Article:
- Paperback: 304 pages
- Publisher: Firbrand Books; 1St Edition edition (March 1, 1993)
- Language: English
- ISBN-10: 156341029X
- ISBN-13: 978-1563410291
- Product Dimensions: 5.5 x 0.8 x 8.2 inches
- Shipping Weight: 12.8 ounces
- Average Customer Review: 131 customer reviews
- Amazon Best Sellers Rank: #292,697 in Books (See Top 100 in Books)
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Stone Butch Blues 1St Edition Edition
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From Publishers Weekly
This compelling but uneven first novel follows the sexual travails of lesbian Jess Goldberg. At its start she is a girl who feels confused by strict ideas about gender and who wonders if she might be a "he-she" since people often ask whether she is a boy or a girl. Constantly searching, she quickly moves from trying on her father's suits to visiting bars and transforming herself into a full-blown "butch," complete with her own dildo. As police crackdowns on gay bars result in more than one night in jail, Goldberg decides to begin taking male hormones and have a breast reduction in order to pass as a man. Although she delights in visiting the barber and being able to use the men's room--and even manages to make love to a woman without being discovered--the emotional complications of changing her sex (and hence her identity) build up until she ceases to take her hormone shots. Certain transmutations, like her lowered voice, cannot be reversed, however, so she is now even less defined as a member of a specific gender. Goldberg and her like-minded friends who have embraced the butch/femme dichotomy find they have no place in either the nascent women's or gay pride movements. Feinberg attempts to present Goldberg's life as the personal side of political history, but the narrative seems unattached to time despite the insertion of landmark events like the Stonewall riot and the mention of Reagan and the Moral Majority.
Copyright 1993 Reed Business Information, Inc.
Top customer reviews
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Stone Butch Blues, to me, is the greatest, most important queer novel in the world, because it does not only offer an insular experience of difference. It has everything: class, race, privilege, poverty, the complexities of being stuck in the binary (way before gender fluid was even a term), the way minorities split into factions. It's often claustrophobic, because the protagonist, Jess, spends a lot of the time alone, not being able to find either people who understand or a place to belong. And this is perhaps why Jess grasps at humanity with such hunger, that each of her interactions with others is a transformative experience.
Leslie Feinberg was a revolutionary, and zie was way ahead of her time, and even ours. And this novel is a testament to what being human is all about: just existing in this world, trying to fit into molds, and to be happy somewhere, somehow.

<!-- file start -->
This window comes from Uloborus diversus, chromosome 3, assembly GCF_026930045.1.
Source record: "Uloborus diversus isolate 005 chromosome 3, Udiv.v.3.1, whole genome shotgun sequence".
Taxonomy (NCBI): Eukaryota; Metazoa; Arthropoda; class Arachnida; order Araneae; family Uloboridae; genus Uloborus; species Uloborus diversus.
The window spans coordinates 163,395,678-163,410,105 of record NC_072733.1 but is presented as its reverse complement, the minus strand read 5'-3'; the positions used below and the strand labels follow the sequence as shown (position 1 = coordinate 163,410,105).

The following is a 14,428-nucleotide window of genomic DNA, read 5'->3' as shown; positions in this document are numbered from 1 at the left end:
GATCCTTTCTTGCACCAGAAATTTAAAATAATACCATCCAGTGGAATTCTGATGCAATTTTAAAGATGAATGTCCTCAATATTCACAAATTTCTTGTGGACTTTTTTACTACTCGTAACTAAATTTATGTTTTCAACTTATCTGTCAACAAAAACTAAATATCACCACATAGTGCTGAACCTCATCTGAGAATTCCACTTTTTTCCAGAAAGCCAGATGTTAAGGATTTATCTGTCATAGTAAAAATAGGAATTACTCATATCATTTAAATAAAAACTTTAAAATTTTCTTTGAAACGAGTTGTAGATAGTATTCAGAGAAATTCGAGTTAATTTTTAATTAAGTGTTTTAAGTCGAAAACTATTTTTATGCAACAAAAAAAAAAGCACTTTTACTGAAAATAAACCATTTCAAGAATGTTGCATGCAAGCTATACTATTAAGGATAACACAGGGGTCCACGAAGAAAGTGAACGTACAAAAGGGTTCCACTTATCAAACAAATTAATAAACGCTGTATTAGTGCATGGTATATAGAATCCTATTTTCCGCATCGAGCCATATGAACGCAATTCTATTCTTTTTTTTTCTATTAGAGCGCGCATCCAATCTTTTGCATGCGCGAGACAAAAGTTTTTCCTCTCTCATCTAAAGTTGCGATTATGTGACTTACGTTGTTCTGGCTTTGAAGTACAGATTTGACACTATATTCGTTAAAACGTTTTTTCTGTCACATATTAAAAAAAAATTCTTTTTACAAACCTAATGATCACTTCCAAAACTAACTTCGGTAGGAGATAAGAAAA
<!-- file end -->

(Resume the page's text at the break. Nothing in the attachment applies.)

What I prayed for was understanding. I never did understand how people can be gay, or what's going on their heads. That's because I'm a simpleton when it comes to matters of the heart and attitudes to the opposite sex. I asked for understanding for what gay people go through. The problem with prayer is that you never know how God is going to answer your prayer. Another problem is that when you pray for plenty, as in plenty of understanding, you get it by the multiple-dump-truck load.
Please bear with me while I write this, because I know there's a lot of transpeople who will read this and think, "Who is SHE to comment? She doesn't know what we go through!!"
Well, now, I do, better than before, anyway. I think I will have to read the book again to better cement my understanding.
I don't agree with reviewers who say this book is clumsily written---it's only just about as raw, fresh, straightforward and honest as it could be, that's all. Leslie Feinberg just whacks you between the eyes with the experience of someone finding his/her place in the world as someone who feels born into the wrong body.
I couldn't believe that this book took place as long ago as it did! I kept checking the copyright date. It's a story that I predict will never get dated. Generations from now readers will pick up this book, and, except possibly when they congratulate themselves that they didn't have to struggle like Jess did, will still see themselves or their friends in Jess.
I also find it touching that there's only one sex scene in the whole novel, and it's written very delicately. I think that the lady novelists who write those stupid hysterical bodice rippers should read that scene. It's better than the crap that they write.
I think it's well said at the end, in Chapter 26, where the rally is described, in which ze writes, "This is what courage is. It's not just living through the nightmare, it's doing something with it afterward. It's being brave enough to talk about it to other people. It's trying to organize to change things."
It's also, for those of us who sail from childhood to adolescence to adulthood without having to go through this terrible kind of invalidation that transgender people deal with, having the courage to try to understand them, to not think of them as "gay" people or "transgender" people, but as people, and to just be their friends. In this great country of ours, where the ignorant and the stupid prate of "Christian values," I think they should remember that we are all equal in the sight of God, and that God delights in marvelous diversity.